Can You Put Veneers Over Crowns?

For many people, dental crowns are a fact of life. Whether from a natural tendency towards tooth decay or some mistakes made as a child eating too many sugary things, we may have crowns before even knowing how to care for our teeth properly. If you later wish to have veneers placed, you’ll need to know if you can put veneers over crowns. Here’s everything you should know about this topic.

Can Veneers Be Placed On Crowns?

In most cases, no. The problem has to do with how the teeth are ground and modified to support the treatment.

For crowns, the initial tooth is ground down to support the crown’s base, which goes over it similar to how a thimble goes on top of a finger. Cement on the underside holds the crown in place.

The main issue with putting veneers on top of crowns has to do with the exterior surface of the crown itself. To fit the veneer, a dentist would often need to grind down the crown itself, potentially breaking it. Also, the adhesives used don’t work on porcelain the same way they do on enamel, causing a distinct weak spot.

We say that this doesn’t work in most cases because there are a few where it does. When asking, “can you put veneers over crowns?”, your dentist may recommend products like GlamSmile veneers, which can be placed over crowns thanks to their unusual design.

We are not specifically recommending that brand, or any other brand, to you. Only a professional can tell you whether a particular product is the right choice for your situation. The critical point here is that there are a few cases when you can put veneers on top of crowns.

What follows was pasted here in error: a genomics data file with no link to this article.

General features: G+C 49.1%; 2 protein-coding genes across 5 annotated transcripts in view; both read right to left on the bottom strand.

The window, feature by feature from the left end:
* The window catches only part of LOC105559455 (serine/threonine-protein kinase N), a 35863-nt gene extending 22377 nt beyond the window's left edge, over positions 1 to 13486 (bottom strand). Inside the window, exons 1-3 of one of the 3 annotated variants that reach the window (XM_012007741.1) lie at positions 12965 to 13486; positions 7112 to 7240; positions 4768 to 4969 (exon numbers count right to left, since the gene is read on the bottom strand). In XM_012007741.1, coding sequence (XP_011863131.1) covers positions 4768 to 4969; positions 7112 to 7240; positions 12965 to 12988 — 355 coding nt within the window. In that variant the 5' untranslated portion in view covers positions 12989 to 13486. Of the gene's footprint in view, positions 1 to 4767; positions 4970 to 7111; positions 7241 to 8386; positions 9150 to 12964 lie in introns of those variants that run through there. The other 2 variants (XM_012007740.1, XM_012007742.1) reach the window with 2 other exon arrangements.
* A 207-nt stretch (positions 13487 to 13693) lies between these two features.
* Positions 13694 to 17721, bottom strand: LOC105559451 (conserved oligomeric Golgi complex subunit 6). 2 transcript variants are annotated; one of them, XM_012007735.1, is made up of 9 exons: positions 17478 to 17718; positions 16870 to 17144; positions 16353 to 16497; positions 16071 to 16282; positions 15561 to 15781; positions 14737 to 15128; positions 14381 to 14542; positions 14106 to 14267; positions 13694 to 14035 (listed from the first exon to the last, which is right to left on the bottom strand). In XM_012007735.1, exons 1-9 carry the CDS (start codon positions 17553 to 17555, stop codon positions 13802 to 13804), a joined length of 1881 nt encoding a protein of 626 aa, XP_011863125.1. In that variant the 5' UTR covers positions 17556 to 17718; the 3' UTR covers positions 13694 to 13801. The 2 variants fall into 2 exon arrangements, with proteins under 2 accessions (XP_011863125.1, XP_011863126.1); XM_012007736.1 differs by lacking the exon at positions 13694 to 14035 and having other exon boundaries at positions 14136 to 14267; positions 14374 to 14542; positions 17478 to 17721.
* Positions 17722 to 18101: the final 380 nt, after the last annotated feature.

Alternative Treatments

The main reason people ask questions like, “can you put veneers over crowns?” is to hide problems on crowns without having to replace the entire thing. This is typically cosmetic rather than practical. If the crown is so damaged that it’s in danger of falling apart, replacement is usually the only reasonable option.

Here are some of the alternatives to placing a veneer over the crown.

Alternative #1: Resin Repairs

For smaller amounts of damage, your dentist might be able to repair the crown with resin. Dental resin is a composite material made from a plastic and ceramic mix that blends into the tooth itself. Resin is particularly popular as a filling material because it mimics the natural appearance of teeth.

Alternative #2: Replacement Crown

This is often the most straightforward solution. If a crown is too old to be usable, completely replacing it gives you renewed support. Most replacement crowns can be set in place with a single trip to the dentist.

Alternative #3: Dental Implants

If the tooth under your crown is damaged or decayed, you may need to replace it with an implant. Pulling a tooth also helps open up other options, such as adding dental bridges. This isn’t the best choice if a tooth is still healthy, but it can be a great long-term fix.